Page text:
LN: Two very good questions. As far as tryouts: it's an ongoing process. Yes, we will have an open tryout and look to bring players in, but we also need to bring guys in individually and have them train with the team here to see personality wise, playing wise, “do they fit in?”. It's going to be an ongoing process; it's not going to just be a one time thing and then “OK here's the team.” And we need to start this yesterday. As far as what we need to do within the community, I think, one of the things... right now, this is a league owned franchise. I actually work for the commissioner, Kevin Milliken. I've known Kevin for 6 or 7 years from when I coached San Antonio. He's done an absolutely brilliant job running this league; adding the Baltimore Blast, Kansas City, well now they're the Missouri Comets, and getting this league up to where it is, is a full credit to him, because now it's a legitimate league with a lot of teams with a rich indoor history. I've got to get in here and get to work to make sure that it's community backed. You do that by rebuilding, an iffy, for lack of a better word, reputation right now, because a lot of things haven't been handed that well in the past and that's why Kevin took the steps to make the Strikers a league owned franchise.
RSTP: Are there any specifics to how that is going to be accomplished?
LN: Not yet. Right now, I'm in a fact-finding mode. Of course, I don't even start until May 1. You know, I came down here in April and I have been going full steam ahead because that's my nature; I'm here, let's get it done, let's start working. There are so many things that we need to look at. Kevin and I are supposed to be putting a few days together for a conference call and he's going to tell me some specific things he wants me to do and I'll go out and do those and we'll go from there
RSTP: Last season the Strikers were involved throughout the community in a lot of ways. They partnered with Christus St. Elizabeth and local schools for Healthy Kickers, teaching the kids about good exercise and eating habits. They also participated in the H.E.B. Feast of Giving at Christmas and donated time to Southeast Texas Museum of Art's Tree lighting festival. Will there be more things like that this year? How can businesses and organizations partner with the Strikers this season?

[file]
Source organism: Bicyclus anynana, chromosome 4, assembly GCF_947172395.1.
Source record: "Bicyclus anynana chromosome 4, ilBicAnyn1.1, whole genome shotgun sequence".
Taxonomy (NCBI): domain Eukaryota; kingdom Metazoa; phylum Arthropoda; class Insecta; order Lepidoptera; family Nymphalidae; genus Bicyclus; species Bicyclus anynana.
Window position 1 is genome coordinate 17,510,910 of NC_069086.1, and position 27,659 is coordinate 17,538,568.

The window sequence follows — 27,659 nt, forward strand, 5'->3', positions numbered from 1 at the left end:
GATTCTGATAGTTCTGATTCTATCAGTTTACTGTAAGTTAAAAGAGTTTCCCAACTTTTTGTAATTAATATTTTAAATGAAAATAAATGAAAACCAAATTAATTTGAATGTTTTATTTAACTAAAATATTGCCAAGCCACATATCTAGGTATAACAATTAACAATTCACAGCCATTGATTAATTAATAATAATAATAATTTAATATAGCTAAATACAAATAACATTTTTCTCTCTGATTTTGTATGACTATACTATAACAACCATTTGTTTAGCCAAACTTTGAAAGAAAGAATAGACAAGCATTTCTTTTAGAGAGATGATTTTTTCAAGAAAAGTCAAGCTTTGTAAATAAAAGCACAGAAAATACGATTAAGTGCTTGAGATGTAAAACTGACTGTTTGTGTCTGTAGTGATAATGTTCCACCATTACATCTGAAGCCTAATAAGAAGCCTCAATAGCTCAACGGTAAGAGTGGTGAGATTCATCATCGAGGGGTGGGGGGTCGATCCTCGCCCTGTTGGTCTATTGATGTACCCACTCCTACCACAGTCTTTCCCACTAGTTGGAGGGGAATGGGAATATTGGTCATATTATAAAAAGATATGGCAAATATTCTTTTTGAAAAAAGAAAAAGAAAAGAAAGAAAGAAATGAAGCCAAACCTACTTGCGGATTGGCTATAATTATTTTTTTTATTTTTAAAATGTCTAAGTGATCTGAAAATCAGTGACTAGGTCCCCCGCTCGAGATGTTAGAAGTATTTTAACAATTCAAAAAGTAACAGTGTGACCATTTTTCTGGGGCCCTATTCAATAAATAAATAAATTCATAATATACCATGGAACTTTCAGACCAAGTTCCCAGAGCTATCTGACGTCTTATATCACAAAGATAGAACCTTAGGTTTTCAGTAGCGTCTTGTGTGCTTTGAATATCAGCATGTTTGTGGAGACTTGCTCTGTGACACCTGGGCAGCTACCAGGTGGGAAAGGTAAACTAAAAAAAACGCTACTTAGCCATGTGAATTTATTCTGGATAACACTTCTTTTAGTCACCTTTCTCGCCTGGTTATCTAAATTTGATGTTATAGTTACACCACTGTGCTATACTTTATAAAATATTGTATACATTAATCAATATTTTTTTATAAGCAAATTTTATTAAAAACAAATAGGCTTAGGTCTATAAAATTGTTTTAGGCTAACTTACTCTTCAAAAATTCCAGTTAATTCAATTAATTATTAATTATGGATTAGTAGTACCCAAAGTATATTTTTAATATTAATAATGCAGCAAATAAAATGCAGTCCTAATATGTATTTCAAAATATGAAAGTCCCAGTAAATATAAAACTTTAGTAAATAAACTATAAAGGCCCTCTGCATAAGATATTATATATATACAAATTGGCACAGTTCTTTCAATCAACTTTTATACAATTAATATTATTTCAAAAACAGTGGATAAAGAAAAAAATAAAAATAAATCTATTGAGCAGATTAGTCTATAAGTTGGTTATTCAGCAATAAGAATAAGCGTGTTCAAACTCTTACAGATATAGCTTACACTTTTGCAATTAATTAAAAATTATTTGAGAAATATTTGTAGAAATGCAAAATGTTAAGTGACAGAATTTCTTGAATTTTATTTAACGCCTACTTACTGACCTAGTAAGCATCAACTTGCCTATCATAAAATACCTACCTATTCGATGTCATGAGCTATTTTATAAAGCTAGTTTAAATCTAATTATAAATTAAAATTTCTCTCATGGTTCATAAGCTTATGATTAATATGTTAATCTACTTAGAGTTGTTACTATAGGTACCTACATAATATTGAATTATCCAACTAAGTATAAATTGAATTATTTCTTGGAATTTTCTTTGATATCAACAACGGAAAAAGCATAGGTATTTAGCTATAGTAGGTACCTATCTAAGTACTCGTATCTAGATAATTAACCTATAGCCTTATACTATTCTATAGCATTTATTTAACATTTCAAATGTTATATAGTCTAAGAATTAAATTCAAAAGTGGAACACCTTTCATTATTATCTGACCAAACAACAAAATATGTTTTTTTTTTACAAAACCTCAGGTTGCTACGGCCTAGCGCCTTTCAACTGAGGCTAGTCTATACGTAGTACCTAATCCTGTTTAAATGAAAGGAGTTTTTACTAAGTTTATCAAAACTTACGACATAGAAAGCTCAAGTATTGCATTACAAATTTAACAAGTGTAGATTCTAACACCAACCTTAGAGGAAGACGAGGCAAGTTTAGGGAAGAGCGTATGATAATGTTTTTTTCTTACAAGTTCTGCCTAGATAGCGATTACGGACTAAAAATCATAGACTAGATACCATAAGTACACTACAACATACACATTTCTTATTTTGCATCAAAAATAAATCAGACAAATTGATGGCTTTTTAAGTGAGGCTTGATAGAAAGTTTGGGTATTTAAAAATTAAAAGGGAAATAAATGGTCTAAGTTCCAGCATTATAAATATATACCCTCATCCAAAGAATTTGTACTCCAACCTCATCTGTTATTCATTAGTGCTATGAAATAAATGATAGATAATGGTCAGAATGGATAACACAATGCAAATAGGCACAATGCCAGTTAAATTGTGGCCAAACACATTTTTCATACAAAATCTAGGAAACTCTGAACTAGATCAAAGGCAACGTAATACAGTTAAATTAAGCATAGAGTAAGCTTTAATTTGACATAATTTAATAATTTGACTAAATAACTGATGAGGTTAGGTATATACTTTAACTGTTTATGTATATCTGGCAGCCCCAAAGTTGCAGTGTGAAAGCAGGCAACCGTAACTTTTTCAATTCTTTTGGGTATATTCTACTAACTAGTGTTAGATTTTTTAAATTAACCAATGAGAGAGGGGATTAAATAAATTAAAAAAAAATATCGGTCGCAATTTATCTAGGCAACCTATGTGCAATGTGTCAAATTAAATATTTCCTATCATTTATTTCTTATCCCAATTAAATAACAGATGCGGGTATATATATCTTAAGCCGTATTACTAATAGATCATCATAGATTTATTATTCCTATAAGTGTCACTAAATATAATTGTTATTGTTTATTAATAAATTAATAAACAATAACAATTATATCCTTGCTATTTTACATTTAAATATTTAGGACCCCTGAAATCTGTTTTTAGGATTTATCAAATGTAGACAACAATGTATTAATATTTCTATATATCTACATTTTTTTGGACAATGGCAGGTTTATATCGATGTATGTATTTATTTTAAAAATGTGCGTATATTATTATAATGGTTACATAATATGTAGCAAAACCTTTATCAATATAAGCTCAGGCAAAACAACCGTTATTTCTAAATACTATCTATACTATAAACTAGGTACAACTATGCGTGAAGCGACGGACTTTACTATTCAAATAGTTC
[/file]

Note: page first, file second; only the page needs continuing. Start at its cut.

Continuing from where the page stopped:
LN: It is absolutely crucial that we continue this. It is essential that we continue to be as involved as possible in the community. As we get closer to beginning the season, there will be options for involvement on our website and that's a good way to get involved.
RSTP: Are there sponsorship opportunities?
LN: Absolutely! Again, as we get closer to the beginning of the season, more information will become available.
RSTP: How can businesses or organizations get involved to participate in pre-game or half-time shows?
LN: This is another area that we really look forward to partnering in the community. Local dance schools, school music clubs, soccer clubs – all of them are welcome to join us for game days.
RSTP: Will this be a mutual situation or what should organizations and businesses expect when participating?
LN: Yeah, this will be a mutual thing – kiddos get in free for participating in the half time thing. I want our players to be very involved with the local youth community soccer wise. I think that is imperative for our success. We've GOT to get our players involved, whether it's coaching or just out participating in the community.